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Sunday, May 5, 2013

A Voice Urging Restraint

From an email sent out by Tom Doolittle (You can learn more about Tom here.)

Subject:  Legislation Surrounding Creation of Cities
Neighborhood leaders of groups are very important to this meeting (while not minimizing the input of individuals)
The meeting is only tangential to favoring cities in this area vs objecting to them. This is about whether the current legislated process is uniformly relevant to the entire state, is applicable to areas with no historical unity of purpose and follows current constitutional imperatives, such as home rule and the direct regulatory relationship between state and county governments. (Obviously, a person can be interested in state law without favoring or not favoring cityhood referendum results).
This meeting is very important to the entire state, not only North Metro counties that have been targeted for transitioning county services (power) to local groups (DeKalb and Fulton).
The current legislated process only works where there is a clear division between enabling state Republican legislators and Democrat-led county governments. That is the common denominator in Fulton and DeKalb and the reason there appears to be a "domino" effect of areas forming cities.
Evidence: There will be no cityhood movements beyond North Metro Counties. In county governments with Republican leadership. There will be very powerful pushback against any small local group attempting to form cities by petitioning Republican legislators. (Gwinnett's calculus is more complex in this regard).
The current situation in Druid-Toco-Briar-Tucker producing four separate stakeholder bills is obvious symptom of short-sighted, failing, local legislation that was designed for very specific communities (those of clearly established single-minded purpose and political persuasion . Brookhaven almost failed because of this limitation and will continue to be dogged by division as a city.
The Toco-Briarcliff-Tucker area then becomes a battleground and litmus test for the current process. The process is a "quick route" with no emphasis on proving that an established (historical) community exists with clear boundaries. The area has a 40-60 Republican/Democrat ratio south of Shallowford Road and a 60-40 Republican ratio along the Henderson Mill arc and Tucker. These areas are split between Democrat and Republican state leaders.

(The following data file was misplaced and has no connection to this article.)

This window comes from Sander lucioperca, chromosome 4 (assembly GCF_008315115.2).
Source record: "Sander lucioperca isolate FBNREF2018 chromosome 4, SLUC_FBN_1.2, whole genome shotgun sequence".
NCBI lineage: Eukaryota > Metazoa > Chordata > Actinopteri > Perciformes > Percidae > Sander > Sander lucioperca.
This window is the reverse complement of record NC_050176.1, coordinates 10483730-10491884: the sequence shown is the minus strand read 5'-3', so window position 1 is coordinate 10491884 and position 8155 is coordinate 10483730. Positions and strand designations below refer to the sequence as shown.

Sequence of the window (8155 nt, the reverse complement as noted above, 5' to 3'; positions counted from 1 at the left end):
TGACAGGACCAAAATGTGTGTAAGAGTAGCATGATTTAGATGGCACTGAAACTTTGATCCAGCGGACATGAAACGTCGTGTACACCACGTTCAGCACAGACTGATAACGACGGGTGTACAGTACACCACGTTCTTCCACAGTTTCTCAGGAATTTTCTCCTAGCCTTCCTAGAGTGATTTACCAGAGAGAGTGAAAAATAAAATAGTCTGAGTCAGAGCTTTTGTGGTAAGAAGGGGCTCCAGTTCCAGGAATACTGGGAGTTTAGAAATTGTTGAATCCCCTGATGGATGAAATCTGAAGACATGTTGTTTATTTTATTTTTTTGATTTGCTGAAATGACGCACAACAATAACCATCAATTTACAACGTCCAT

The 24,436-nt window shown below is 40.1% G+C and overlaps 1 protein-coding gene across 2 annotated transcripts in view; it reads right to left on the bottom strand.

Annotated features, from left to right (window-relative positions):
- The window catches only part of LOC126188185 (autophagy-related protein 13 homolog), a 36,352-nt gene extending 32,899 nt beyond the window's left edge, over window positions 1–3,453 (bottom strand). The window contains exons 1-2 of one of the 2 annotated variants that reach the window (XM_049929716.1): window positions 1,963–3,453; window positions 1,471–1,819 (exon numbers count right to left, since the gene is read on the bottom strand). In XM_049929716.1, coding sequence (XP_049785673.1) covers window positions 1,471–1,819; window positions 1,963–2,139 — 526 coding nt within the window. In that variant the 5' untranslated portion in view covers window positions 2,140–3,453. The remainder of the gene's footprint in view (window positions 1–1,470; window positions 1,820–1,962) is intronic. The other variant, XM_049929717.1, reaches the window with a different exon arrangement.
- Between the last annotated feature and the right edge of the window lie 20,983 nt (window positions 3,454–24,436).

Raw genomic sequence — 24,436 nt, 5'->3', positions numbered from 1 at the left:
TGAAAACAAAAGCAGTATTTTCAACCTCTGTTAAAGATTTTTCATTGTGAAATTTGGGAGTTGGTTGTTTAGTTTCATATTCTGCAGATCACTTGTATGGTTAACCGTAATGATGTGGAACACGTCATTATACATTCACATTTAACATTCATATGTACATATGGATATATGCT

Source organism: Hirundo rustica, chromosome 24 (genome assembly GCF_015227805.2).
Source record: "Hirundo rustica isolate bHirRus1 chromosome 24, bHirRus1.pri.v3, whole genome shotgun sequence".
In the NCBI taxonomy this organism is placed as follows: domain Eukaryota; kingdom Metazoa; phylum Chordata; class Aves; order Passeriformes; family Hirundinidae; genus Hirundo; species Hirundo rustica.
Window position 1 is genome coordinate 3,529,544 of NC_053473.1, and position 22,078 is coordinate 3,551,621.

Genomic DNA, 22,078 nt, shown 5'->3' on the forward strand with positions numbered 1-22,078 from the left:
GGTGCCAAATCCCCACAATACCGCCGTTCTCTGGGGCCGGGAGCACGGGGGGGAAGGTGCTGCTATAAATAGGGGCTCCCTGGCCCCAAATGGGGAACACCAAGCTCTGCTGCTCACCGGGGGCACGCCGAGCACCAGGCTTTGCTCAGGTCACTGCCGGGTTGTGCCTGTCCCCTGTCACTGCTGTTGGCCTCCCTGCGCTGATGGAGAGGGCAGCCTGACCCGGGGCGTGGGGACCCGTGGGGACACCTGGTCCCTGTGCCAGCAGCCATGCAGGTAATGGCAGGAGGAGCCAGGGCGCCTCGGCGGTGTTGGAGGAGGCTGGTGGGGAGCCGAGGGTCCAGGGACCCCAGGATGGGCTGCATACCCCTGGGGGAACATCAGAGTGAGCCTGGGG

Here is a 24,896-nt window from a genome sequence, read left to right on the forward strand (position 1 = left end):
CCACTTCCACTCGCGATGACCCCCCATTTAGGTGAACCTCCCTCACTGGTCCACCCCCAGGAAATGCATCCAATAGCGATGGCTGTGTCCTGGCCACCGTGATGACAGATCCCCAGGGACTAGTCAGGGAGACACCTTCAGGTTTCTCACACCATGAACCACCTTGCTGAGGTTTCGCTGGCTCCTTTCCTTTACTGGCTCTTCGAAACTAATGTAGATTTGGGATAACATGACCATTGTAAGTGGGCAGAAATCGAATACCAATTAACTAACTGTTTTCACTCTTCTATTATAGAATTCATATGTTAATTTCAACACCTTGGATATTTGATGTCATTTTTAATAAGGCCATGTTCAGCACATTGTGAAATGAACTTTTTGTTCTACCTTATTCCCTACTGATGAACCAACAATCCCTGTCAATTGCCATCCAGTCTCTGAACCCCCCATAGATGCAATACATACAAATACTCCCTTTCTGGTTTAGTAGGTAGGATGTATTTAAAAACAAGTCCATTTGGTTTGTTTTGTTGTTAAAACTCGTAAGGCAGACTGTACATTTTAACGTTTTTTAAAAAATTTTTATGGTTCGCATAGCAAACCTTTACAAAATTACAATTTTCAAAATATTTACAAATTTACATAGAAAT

In short, this is not a clear Republican battleground, so it would be incumbent on the community to establish documented UNITY (as Sandy Springs and Dunwoody have over the past 40 years) very clearly before voting on cityhood. That would take any partisan issues out of the equation. That takes far more time than current legislation prescribes.
That's where responsible law-making has been missing. 
(1) Law must have a process which has a higher bar to cross for proving that communities are established (30% of electorate must sign petition before a placeholder bill can be filed--the placeholder bill becomes as rigorous a test as the referendum and a true step-wise procedure toward incorporation.
(2) Placeholder bill requirements would be "cleaned up"--obviously there are currently few rules.
(3) Placeholder bills would require more than one state representative and one senator in an area to file--the representatives must represent over 75% of an identified area 
(4) Law must work with counties, not rapidly formed community leadership groups--forcing the issue to be focused on transitioning services.
(5) Law would focus on counties, forcing them to form new cities (across the entire county) of agreed-upon boundaries over a longer period of time. 
(6) Counties that are providing "city-like" services inefficiently and not returning tax receipts to productive areas (generally over 500,000 people) would be subject to the law.
(7) The law would be combined with comprehensive land use plan legislation.
(8) Referendums would not be allowed at any time but general elections.
These laws would take into reduce or eliminate many of the "imperatives" in counties with State/County partisan (and race) splits. The laws would be much more uniformly applied and accepted accross the state honoring the intent of state laws over localized legislation.
Most importantly, new legislation is needed to set the bar as high as it should be for forming completely new taxing jurisdictions in areas with debatable unity of opinion.


  1. Tom
    Is this your idea of what the meeting should be like or the actual state purpose? I'm not being snide or anything, it's just that it seems different than what I understood it would be like. Certainly possible than I didn't realize this before. Thanks for posting either way.
    Marv Peck

    1. Tom's email was pulled from another location, which I understood was available for general distribution. I do not know if Tom frequents this blog.